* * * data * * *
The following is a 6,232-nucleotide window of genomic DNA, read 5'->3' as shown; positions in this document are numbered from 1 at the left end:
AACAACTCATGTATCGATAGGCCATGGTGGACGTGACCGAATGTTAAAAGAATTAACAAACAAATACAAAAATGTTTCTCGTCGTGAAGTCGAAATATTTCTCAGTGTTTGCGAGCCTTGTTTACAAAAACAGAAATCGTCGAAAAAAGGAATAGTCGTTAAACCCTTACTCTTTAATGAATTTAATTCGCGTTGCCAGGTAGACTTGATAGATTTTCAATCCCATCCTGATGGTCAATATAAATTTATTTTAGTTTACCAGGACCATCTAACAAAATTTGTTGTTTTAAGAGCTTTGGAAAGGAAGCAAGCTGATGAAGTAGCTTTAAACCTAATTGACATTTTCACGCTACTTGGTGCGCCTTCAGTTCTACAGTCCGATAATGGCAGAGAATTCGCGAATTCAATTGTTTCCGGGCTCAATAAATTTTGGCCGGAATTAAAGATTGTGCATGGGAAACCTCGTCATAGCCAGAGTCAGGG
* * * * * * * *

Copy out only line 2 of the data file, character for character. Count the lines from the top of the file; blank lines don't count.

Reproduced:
AACAACTCATGTATCGATAGGCCATGGTGGACGTGACCGAATGTTAAAAGAATTAACAAACAAATACAAAAATGTTTCTCGTCGTGAAGTCGAAATATTTCTCAGTGTTTGCGAGCCTTGTTTACAAAAACAGAAATCGTCGAAAAAAGGAATAGTCGTTAAACCCTTACTCTTTAATGAATTTAATTCGCGTTGCCAGGTAGACTTGATAGATTTTCAATCCCATCCTGATGGTCAATATAAATTTATTTTAGTTTACCAGGACCATCTAACAAAATTTGTTGTTTTAAGAGCTTTGGAAAGGAAGCAAGCTGATGAAGTAGCTTTAAACCTAATTGACATTTTCACGCTACTTGGTGCGCCTTCAGTTCTACAGTCCGATAATGGCAGAGAATTCGCGAATTCAATTGTTTCCGGGCTCAATAAATTTTGGCCGGAATTAAAGATTGTGCATGGGAAACCTCGTCATAGCCAGAGTCAGGG